Wednesday, November 23, 2011

The Jar: A Short Story (Part 3)

If you'd like to read the first and second parts of the story, click HERE and then HERE. And please join me after the conclusion to learn more about the facts behind the fiction!

The Jar
By Amber Stokes


Alice brought her jar of pennies to church that wondrous Sunday when Randy came back. She stayed after church much longer than she usually did, because everyone else wanted to thank Randy for his service and ask him about his experiences. If you and I were there, we would have been able to tell them that Randy really didn’t want to talk about his time in Vietnam. At least not yet.

Finally, Alice was able to approach Randy, tug on his sleeve, and hand him the penny jar. I wish I could tell you that he looked at that jar of pennies and other coins and simply knew how much they were really worth. As it was, he did give Alice a hug and a pained smile. He said, “Thank you,” and, “I missed you.” And then he turned to talk with another person.

Dear Alice, though, wasn’t offended. She had done her part to tell him as best she could that he was remembered and valued. And with all of her life experience, she knew that he would get her message in time. She was right. (I’ve heard Alice usually was.)

For many years that jar sat on Randy’s desk. Alice passed away; Randy got married and started his own family. While he didn’t think of the penny jar very often, he smiled when it caught his eye. He thought of Alice’s hugs and her pockets full of candy.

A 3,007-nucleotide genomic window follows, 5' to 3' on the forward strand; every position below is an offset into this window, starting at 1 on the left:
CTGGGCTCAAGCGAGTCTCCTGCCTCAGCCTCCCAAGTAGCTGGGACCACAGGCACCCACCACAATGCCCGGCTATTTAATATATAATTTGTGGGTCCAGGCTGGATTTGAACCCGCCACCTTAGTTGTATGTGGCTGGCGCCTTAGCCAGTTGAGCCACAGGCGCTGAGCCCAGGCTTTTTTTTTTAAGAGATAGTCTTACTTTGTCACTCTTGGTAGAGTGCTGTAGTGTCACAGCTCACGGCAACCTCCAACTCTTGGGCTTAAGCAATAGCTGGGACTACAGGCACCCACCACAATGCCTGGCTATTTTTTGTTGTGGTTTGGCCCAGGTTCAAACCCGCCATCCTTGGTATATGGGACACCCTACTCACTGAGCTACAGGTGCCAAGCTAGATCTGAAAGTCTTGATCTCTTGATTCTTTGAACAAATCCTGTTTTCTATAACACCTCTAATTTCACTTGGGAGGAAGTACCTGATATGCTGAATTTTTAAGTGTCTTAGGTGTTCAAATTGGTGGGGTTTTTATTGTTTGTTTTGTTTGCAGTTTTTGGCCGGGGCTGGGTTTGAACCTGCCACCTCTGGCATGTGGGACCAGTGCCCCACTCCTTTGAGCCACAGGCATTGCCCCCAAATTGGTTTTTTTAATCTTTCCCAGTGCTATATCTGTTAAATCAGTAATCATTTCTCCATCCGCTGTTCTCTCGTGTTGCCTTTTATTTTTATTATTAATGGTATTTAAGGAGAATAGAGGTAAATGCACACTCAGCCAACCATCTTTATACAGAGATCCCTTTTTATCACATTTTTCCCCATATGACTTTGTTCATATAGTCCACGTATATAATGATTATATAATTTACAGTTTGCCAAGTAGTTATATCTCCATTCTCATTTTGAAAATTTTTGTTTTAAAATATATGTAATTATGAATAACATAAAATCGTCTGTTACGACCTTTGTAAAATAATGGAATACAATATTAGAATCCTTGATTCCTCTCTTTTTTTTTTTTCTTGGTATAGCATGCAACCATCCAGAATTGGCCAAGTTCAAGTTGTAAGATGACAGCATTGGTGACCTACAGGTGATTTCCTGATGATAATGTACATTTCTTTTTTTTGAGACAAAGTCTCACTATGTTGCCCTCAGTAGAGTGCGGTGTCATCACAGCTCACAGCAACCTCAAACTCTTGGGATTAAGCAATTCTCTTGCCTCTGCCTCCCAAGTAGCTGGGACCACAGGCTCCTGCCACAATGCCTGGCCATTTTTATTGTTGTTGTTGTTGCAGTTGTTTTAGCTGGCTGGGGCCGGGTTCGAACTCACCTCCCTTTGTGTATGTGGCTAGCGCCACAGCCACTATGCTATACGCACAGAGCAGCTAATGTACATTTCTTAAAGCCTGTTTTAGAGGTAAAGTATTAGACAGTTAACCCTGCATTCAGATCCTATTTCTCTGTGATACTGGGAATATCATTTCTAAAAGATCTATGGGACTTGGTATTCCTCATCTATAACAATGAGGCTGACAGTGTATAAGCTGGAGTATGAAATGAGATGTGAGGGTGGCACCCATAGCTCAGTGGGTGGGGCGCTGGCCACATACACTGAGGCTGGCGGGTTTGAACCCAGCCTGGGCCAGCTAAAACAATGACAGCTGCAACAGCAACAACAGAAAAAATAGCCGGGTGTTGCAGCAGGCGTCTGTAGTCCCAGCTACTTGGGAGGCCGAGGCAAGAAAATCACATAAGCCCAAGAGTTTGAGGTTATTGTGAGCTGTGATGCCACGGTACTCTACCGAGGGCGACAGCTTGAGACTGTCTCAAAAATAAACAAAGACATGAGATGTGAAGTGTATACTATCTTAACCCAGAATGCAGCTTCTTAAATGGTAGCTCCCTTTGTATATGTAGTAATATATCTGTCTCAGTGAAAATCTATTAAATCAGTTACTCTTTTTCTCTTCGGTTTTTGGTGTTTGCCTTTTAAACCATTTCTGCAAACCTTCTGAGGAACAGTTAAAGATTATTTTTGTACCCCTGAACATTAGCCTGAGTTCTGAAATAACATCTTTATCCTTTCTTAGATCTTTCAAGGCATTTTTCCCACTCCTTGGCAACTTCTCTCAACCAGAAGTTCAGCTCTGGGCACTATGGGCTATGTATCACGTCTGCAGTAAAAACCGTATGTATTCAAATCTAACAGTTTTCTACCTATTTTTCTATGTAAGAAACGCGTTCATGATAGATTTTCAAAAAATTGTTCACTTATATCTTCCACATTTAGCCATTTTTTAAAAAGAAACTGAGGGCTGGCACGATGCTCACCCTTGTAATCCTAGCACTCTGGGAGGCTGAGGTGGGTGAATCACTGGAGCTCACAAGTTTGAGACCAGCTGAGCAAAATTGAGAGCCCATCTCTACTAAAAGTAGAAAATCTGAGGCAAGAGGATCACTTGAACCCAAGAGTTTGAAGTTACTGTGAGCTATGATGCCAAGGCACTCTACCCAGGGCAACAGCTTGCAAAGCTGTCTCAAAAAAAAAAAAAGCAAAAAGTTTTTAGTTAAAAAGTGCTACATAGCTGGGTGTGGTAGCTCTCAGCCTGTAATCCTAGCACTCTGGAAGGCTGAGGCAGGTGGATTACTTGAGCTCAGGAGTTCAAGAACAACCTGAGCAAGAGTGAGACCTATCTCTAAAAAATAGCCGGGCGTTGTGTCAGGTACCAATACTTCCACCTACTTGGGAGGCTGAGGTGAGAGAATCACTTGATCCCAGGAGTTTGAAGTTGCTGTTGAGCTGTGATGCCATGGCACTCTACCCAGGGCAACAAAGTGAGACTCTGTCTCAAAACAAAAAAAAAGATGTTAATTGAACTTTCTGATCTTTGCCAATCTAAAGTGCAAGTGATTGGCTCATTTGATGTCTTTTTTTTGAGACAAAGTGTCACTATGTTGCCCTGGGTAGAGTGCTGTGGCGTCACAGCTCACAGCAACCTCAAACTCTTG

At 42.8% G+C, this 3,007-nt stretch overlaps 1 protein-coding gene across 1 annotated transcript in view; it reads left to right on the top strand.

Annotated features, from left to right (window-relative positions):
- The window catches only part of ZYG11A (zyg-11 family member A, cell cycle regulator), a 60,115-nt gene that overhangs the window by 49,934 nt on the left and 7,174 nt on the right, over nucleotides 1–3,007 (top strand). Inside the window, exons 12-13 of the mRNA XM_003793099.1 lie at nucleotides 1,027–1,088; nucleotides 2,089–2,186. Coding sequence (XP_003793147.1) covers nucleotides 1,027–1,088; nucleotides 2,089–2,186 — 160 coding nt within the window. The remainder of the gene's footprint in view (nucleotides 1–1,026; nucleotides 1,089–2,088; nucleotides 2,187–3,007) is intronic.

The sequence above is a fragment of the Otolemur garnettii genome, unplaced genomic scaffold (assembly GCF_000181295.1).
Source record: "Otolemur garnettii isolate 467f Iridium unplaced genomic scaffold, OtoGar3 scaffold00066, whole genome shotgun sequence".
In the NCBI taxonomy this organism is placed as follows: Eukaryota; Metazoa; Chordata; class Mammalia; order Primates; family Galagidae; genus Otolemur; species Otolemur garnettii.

Randy would never know all the heart that went into that jar of pennies. And as much as I like to pretend I know such things, I really can’t fully comprehend it either. But forty years after he was drafted (I’ll wait if you’d like to do the math)…Randy’s oldest son surprised his father with a trip to Washington D.C. Randy brought the penny jar with him. The whole family went, and as they visited the war memorials, Randy was finally ready to share some of his stories.

I walked with him that sunny, humid summer day to the Vietnam War memorial. It looked like the wall of a trench, covered with names. Grandpa Randy found the names of some of his Army buddies. I cried when I saw silent tears fall down his stoic face. And then he asked me to hand him the penny jar, the one I had been holding ever since we left the hotel. The yellow ribbon was a bit tattered, but it was still there. The pennies were gone, though. Grandpa said that he was saving them in another jar, to share with someone else someday. His knee gave a satisfying pop as he knelt down to place the jar on the ground beneath that multitude of names.

I wouldn’t say the jar was empty, though, despite the missing pennies. If you had seen the light in Grandpa’s eyes and the way the sunlight filled the jar, I think you would have seen what I saw - hope.

The End

Fact vs. Fiction

As I've previously mentioned, this short story is fictional, but inspired by some real elements. As a young girl, I used to attend First Covenant Church, where an older man named Jim Worthen and his wife Evelyn sat in the pew behind my grandparents. Mr. Worthen would bring me candy, and he and his wife always had a smile and a kind word for me. They were so very sweet, and their presence in my life brightened my Sundays.